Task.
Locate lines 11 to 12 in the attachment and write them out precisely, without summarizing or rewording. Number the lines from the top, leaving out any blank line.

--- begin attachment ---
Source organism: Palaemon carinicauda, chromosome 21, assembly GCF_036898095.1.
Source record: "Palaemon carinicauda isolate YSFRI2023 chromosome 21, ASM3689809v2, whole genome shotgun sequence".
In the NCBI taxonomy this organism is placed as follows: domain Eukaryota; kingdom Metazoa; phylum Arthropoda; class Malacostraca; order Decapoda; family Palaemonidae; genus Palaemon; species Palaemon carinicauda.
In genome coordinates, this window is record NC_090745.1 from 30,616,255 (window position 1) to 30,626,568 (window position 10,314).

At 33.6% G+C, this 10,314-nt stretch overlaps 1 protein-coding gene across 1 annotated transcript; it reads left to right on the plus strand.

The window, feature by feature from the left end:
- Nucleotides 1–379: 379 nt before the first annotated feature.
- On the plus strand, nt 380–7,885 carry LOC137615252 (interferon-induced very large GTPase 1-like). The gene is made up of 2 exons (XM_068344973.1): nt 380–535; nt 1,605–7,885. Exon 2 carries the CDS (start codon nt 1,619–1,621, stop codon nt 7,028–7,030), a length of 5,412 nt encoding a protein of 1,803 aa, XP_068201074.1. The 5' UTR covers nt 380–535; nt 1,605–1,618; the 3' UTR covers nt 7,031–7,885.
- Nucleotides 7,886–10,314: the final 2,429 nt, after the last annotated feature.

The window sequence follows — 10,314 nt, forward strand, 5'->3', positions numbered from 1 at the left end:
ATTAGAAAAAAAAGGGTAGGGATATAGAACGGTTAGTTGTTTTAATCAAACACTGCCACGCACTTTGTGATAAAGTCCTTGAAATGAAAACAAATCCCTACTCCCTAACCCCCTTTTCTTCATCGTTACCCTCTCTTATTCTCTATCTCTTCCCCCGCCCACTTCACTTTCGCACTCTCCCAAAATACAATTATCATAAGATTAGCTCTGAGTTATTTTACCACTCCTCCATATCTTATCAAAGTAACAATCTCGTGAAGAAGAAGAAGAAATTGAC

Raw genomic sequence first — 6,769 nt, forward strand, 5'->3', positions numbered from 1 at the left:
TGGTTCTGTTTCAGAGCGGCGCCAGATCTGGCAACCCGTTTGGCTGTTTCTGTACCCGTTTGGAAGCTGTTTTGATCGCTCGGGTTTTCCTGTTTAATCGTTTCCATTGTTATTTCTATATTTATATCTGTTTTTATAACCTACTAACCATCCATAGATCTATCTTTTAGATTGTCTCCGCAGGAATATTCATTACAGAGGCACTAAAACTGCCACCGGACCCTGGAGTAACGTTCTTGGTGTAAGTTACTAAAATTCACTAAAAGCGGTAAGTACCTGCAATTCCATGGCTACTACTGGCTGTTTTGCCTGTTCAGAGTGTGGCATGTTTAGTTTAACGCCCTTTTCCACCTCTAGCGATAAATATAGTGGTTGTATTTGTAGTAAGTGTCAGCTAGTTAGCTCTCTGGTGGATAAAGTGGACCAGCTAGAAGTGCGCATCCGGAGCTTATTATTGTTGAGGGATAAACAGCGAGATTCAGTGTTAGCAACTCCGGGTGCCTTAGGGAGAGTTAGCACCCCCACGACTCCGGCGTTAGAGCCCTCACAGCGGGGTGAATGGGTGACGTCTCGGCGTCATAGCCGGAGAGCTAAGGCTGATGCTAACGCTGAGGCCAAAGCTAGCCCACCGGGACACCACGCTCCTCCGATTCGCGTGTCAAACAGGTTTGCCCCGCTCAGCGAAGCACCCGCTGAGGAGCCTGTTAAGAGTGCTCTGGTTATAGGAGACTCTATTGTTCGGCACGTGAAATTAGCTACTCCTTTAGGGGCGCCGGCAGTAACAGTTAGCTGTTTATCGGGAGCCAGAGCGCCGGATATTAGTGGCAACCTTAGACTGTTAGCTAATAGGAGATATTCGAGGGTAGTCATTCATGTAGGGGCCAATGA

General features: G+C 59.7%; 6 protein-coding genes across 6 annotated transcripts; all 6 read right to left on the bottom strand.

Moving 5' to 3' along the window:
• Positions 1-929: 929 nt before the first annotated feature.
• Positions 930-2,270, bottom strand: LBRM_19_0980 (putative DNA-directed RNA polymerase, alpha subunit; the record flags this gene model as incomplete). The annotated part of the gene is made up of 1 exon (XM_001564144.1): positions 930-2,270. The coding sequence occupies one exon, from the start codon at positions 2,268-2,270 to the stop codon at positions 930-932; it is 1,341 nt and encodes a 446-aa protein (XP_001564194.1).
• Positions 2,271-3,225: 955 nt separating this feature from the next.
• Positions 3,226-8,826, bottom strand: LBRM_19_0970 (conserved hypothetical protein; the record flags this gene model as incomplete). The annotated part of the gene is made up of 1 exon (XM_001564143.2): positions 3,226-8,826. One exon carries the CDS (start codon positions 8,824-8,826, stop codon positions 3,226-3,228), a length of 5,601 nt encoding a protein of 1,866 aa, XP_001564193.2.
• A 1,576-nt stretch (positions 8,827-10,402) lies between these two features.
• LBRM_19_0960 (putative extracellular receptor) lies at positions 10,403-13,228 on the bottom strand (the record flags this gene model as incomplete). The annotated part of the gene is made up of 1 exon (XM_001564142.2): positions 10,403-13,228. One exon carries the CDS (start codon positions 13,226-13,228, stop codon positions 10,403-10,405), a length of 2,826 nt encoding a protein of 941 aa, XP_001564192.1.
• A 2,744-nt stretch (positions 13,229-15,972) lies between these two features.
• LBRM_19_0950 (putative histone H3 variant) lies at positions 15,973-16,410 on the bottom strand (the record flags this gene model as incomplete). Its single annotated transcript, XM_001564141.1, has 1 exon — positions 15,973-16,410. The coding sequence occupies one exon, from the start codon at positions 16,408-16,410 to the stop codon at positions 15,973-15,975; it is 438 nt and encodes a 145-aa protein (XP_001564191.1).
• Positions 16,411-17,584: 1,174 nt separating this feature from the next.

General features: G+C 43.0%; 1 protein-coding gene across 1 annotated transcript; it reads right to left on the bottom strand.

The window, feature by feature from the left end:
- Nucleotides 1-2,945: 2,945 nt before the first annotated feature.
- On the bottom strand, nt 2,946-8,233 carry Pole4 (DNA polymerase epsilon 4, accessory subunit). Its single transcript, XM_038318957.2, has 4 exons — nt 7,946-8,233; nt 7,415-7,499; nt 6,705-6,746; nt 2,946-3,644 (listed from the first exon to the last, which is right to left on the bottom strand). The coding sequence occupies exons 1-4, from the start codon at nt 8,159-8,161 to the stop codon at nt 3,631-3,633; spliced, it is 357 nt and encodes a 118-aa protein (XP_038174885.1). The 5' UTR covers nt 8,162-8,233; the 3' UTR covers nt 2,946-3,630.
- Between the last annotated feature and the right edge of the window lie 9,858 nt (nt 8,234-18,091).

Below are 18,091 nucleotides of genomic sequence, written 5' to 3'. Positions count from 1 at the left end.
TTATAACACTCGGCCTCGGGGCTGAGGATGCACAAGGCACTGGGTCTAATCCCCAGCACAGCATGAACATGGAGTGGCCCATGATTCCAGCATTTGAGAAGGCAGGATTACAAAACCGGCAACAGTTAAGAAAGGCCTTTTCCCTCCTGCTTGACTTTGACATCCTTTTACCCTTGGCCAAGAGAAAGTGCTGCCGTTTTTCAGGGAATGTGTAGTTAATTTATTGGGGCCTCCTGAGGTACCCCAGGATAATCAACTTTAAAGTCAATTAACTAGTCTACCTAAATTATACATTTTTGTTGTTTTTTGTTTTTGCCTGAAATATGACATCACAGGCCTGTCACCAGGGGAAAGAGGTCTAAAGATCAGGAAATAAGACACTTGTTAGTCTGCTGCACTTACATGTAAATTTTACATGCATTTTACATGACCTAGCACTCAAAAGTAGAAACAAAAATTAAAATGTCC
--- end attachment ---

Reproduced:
ATTAGAAAAAAAAGGGTAGGGATATAGAACGGTTAGTTGTTTTAATCAAACACTGCCACGCACTTTGTGATAAAGTCCTTGAAATGAAAACAAATCCCTACTCCCTAACCCCCTTTTCTTCATCGTTACCCTCTCTTATTCTCTATCTCTTCCCCCGCCCACTTCACTTTCGCACTCTCCCAAAATACAATTATCATAAGATTAGCTCTGAGTTATTTTACCACTCCTCCATATCTTATCAAAGTAACAATCTCGTGAAGAAGAAGAAGAAATTGAC

Raw genomic sequence first — 6,769 nt, forward strand, 5'->3', positions numbered from 1 at the left: